The Matthew Passion
I’ve previously written about the importance of the Matthew Passion here.
It is probably one of the most relevant works of Bach, which in turn makes it one of the most important works of the entire classical music.
If you want a good entry to understand what this is all about, check out this NPR “guided tour” through this masterpiece.
I’ve mentioned previously that I’m not religious at all, but that doesn’t take one bit of the attraction away, the emotions Bach has captured here really has universal appeal.
Bach: St. Matthew Passion – John Eliot Gardiner (SDG 2017)
My previous and still valid recommendation for the Matthew Passion remains John Butt’s outstanding recording of the 1742 version, with the Dunedin Consort. I’ve listed it in my 25 Essential Classical Music Albums.
But when the great John Eliot Gardiner decided to re-record this masterpiece nearly 30 years after his legendary DG Archiv version, I had to write about this.
Actually, I had heard it even before it was released, as I had the pleasure of seeing Gardiner with his Monteverdi Choir live at the KKL in Lucerne last spring. During this European tour this album was recorded (a bit later in 2016, at Pisa Cathedral).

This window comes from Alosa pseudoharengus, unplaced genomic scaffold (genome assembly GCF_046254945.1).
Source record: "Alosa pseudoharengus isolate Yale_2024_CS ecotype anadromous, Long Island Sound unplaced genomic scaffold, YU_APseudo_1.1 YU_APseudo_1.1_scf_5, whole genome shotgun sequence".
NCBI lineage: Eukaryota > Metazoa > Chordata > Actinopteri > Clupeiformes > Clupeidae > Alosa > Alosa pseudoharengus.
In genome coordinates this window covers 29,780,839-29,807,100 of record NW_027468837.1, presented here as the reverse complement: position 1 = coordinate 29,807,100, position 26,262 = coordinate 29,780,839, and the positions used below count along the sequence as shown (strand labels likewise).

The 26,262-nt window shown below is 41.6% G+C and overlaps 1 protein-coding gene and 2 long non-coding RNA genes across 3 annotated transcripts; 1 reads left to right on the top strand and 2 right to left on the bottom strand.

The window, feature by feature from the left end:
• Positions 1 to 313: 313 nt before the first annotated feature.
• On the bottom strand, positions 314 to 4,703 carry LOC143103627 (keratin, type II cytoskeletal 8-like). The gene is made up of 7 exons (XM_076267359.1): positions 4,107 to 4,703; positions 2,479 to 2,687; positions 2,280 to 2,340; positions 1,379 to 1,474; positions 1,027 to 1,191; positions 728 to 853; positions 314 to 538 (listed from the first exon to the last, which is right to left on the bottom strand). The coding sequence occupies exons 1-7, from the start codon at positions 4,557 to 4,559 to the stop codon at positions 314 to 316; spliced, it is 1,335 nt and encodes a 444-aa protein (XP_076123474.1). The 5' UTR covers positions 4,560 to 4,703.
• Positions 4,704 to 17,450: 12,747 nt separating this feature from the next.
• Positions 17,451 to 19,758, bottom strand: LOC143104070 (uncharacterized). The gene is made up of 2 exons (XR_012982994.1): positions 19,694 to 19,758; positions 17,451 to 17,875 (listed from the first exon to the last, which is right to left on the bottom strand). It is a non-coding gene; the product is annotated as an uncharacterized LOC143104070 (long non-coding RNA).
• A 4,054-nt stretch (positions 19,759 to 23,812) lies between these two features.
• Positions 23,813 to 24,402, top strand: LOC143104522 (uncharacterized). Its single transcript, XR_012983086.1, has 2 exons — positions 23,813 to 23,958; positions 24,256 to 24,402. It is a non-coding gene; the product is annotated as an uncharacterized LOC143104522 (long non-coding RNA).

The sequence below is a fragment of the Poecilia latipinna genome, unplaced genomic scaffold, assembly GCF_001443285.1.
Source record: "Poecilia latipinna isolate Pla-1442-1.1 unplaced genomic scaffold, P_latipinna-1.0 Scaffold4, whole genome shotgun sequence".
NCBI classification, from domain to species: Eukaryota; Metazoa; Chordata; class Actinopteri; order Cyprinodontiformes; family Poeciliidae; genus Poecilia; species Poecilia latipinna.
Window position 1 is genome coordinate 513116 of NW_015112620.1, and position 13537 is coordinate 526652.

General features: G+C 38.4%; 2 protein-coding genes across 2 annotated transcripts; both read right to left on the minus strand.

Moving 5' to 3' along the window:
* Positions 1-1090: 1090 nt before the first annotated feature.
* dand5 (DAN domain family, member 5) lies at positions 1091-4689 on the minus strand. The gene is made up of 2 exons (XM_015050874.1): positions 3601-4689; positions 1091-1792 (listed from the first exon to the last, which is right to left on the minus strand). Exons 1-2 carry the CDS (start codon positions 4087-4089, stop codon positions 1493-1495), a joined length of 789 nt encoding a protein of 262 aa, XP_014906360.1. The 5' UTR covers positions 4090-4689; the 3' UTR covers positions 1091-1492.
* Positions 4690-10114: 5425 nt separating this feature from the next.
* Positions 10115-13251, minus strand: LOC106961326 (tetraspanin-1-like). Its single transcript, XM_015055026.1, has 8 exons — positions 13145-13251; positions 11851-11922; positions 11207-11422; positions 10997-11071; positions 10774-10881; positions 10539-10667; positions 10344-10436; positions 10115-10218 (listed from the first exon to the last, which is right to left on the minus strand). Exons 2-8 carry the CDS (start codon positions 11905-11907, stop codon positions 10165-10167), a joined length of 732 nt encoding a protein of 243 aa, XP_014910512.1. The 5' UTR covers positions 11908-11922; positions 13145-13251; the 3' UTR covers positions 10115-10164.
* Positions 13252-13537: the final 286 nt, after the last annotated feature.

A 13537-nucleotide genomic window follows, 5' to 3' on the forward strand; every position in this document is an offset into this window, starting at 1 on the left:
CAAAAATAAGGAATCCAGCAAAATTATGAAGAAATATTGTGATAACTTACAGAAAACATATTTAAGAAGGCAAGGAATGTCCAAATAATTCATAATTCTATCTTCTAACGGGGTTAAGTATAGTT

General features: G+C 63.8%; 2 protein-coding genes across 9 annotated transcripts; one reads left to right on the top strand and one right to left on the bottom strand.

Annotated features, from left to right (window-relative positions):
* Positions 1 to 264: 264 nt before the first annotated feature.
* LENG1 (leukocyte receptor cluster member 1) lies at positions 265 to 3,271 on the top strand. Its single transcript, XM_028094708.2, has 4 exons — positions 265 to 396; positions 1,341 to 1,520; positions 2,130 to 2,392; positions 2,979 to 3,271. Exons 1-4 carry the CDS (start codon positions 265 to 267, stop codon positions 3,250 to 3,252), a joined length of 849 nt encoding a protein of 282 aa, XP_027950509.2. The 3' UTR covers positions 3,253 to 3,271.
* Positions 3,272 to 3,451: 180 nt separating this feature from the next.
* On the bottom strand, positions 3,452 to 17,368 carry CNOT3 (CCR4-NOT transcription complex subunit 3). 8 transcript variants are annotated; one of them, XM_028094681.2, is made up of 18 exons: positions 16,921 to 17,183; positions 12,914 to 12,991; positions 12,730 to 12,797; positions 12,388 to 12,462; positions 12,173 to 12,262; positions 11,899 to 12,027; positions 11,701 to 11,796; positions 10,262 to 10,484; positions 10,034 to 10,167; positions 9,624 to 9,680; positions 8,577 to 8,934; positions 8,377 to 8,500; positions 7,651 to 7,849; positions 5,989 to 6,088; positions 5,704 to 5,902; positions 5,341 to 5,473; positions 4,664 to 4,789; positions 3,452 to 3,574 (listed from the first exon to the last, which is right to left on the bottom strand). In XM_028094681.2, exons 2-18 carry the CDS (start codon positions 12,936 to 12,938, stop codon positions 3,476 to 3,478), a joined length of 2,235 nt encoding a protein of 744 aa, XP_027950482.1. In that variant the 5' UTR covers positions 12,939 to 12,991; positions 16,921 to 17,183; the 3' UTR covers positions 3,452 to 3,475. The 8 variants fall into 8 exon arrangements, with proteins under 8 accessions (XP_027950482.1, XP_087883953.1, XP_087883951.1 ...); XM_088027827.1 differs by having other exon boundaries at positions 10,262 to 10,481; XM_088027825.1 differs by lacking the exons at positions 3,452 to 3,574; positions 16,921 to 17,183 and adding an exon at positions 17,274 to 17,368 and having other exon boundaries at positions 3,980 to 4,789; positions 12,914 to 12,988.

I don’t know why I didn’t write about this concert before, as it was such an outstanding performance. Therefore, I’m extremely happy it was recorded.
But this one is pure perfection again. Gramophone agrees and gives it a “Recording of the Month” for April. Germany’s Fono Forum is also on board, with 5 stars.
How does Gardiner compare against John Butt?
Well, actually there are more similarities than differences. Both are historically informed, both favor transparency over let’s say the power of a Karl Richter.
Both have excellent singers, both have an outstanding period ensemble. As mentioned above, Butt uses the more rarely heard 1742 version, but the differences are small.
Where Gardiner has the edge, is probably in even more increased transparency, in a way it sounds even more intimate. On the other hand, you get a bit more emotional power with the Dunedins in some of the choral scenes.
But here we’re talking very minor differences, it is very clear that Gardiner has recorded a reference version. Do yourself a favor and listen to it.
My rating: 5 stars